Oleum Palmae.—Palm Oil.

Related entries: Olea.—Oils - Oleum Cocos.—Cocoanut Oil - Oleum Olivae.—Olive Oil

The fixed oil from the fruit of Elaeis guineensis, Jacquin.
Nat. Ord.—Palmae.
SYNONYMS: Palmöl, Palm butter.

Botanical Source.—The oil palm is a native of western Africa, and is found growing in other tropical sections. It is a very handsome, graceful tree, growing to a great height, and supports on its spine-armed petioles, large, pinnately-divided leaves, the leaflets of which are narrow, long, and linear. The fruit is a drupe, yellow, mottled, and about an inch in length. Its leathery sarcocarp contains much oil; the seed kernel is likewise oily.

Preparation and History.—Palm oil, or fat is obtained either by pressure of the oily sarcocarp, or by boiling it in water. It is produced in western Africa, West Indies, Brazil, and Cayenne. The best varieties are those known as Lagos prima and Lagos secunda, the bulk of the oil being shipped from that port and from Palmas.

Description.—Palm oil is of a butyraceous consistence, of a reddish-yellow or orange-yellow color, and a pleasant odor. It melts at 27° C. (80.6° F.). By exposure and age the fat becomes whitish and rancid, a large portion of it being decomposed into glycerin and fatty acids; this change is not objectionable to its use in soap-making. Such changes are accompanied by rise of melting point, which reaches occasionally as high as 42° C. (107.60 F.). When fresh it will melt by the heat of the hand. Its specific gravity is 0.945. Ether completely dissolves it, while it is but partially soluble in alcohol.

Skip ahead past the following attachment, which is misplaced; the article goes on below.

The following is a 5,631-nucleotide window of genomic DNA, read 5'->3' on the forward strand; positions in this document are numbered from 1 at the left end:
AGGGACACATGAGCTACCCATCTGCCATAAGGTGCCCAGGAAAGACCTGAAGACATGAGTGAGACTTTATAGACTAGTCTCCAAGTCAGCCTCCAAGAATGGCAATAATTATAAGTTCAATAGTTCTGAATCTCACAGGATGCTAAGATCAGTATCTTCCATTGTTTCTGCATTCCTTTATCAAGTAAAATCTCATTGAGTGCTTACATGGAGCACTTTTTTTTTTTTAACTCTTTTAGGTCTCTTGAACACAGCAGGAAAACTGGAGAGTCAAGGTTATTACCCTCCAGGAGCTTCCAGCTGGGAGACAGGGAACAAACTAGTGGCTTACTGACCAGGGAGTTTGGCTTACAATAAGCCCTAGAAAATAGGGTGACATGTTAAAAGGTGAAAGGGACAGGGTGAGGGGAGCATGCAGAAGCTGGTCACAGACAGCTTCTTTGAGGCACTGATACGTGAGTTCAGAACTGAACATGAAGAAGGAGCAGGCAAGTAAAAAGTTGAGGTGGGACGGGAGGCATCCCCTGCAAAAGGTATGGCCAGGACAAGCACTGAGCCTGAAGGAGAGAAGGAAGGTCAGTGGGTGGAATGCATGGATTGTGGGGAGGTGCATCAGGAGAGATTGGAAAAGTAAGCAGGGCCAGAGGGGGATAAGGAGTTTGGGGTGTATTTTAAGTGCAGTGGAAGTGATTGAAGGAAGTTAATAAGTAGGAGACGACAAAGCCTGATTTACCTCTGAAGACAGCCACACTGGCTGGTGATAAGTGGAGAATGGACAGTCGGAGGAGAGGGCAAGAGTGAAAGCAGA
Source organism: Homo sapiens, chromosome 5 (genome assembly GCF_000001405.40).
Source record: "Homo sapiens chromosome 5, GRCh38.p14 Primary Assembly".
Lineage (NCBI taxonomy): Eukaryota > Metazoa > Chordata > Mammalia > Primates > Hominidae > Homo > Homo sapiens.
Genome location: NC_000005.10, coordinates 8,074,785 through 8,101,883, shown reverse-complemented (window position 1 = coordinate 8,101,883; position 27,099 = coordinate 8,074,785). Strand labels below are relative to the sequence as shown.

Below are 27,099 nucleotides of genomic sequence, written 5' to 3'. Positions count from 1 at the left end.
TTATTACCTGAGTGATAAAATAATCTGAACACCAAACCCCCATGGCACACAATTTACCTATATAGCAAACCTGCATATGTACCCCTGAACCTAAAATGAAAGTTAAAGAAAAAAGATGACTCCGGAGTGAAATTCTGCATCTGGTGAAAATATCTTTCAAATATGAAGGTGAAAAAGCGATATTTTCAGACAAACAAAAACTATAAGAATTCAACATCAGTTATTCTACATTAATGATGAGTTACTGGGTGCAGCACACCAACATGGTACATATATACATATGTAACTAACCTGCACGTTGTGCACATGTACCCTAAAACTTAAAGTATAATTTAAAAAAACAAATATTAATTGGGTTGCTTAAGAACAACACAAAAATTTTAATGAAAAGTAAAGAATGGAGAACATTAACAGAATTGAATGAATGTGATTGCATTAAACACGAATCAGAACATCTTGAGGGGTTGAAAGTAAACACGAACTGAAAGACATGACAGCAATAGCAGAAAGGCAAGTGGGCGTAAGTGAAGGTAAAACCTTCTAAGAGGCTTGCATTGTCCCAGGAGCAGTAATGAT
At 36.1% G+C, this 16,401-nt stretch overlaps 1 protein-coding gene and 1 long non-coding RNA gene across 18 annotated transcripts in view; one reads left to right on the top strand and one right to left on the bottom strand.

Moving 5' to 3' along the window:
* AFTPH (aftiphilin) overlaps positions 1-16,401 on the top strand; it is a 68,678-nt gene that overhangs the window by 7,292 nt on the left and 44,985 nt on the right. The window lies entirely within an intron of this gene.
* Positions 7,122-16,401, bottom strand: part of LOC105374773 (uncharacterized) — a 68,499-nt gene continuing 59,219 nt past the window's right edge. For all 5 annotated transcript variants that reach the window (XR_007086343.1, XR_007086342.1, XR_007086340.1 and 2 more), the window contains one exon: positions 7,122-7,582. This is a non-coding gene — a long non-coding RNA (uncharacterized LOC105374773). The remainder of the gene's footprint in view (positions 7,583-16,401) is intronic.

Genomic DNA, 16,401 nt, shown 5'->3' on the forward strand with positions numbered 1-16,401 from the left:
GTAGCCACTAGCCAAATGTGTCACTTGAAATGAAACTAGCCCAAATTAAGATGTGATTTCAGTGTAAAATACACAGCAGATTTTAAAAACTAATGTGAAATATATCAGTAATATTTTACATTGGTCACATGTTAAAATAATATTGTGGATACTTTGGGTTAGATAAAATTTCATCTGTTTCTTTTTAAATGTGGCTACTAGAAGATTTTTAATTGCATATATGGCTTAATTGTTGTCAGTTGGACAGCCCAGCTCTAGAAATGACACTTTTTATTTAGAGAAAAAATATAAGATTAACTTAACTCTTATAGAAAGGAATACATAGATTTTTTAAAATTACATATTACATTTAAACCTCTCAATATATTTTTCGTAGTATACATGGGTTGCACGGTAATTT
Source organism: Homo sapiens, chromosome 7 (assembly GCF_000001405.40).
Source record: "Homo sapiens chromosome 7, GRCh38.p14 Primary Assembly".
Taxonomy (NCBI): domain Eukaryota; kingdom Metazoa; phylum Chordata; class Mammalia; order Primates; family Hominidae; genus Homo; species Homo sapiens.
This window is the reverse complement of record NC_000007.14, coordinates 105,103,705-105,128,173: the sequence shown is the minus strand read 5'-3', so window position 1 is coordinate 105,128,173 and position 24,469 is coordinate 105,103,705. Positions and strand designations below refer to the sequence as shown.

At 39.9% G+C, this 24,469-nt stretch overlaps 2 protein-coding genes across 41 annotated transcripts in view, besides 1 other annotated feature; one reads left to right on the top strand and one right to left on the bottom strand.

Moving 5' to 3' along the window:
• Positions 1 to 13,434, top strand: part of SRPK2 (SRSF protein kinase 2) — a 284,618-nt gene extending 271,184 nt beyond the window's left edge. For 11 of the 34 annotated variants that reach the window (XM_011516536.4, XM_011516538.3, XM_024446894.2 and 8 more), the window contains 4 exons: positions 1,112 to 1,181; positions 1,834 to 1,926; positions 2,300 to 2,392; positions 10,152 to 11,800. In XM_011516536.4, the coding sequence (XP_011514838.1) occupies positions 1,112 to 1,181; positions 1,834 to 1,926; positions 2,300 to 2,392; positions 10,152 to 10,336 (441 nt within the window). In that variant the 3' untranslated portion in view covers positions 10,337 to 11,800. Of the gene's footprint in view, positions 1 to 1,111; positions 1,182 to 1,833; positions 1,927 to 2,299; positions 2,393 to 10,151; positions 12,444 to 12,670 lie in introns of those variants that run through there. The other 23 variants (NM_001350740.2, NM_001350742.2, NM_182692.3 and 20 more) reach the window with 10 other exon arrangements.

The kernels also yield an oil (palm-kernel oil, or palm-nut oil), which has a white or pink color and an agreeable, orris-like, or violaceous odor. Palm oil is largely employed in the making of soaps, which retain the agreeable odor of the fat. To prepare a white soap, the oil is first bleached by means of potassium dichromate solution. It is the most easily saponified of the fixed oils.

Chemical Composition.—Palm oil consists of palmitin, olein, and free palmitic acid. Palm-kernel oil differs from palm oil in containing a considerable quantity of glycerin esters of lower fatty acids. According to Oudemans (see A. H. Allen, Com. Org. Anal., Vol. II, Part I, 3d ed., 1899, p. 164), one sample of palm-kernel oil consisted of olein (26.6 per cent); stearin, palmitin, and myristin (33 per cent), and laurin, caprin, caprylin, and caproin (40.4 per cent). All fatty acids here represented contain an even number of carbon atoms.

Action, Medical Uses, and Dosage.—This is an agreeable emollient, useful as an application to bruises, sprains, and like injuries. It is less drying than most of the vegetable oils used for this purpose.

Related Oils.—(Compare Oleum Cocos.) TUCUM OIL. A bright-red, pleasantly fragrant oil obtained from the fruit of the South American Astrocaryum vulgare of Martius.

MACAJA BUTTER.—A yellowish, butyraceous oil, having an agreeable, violaceous odor, prepared from the seeds of the Cocos aculeata, Jacquin, of the American tropical belt.

King's American Dispensatory, 1898, was written by Harvey Wickes Felter, M.D., and John Uri Lloyd, Phr. M., Ph. D.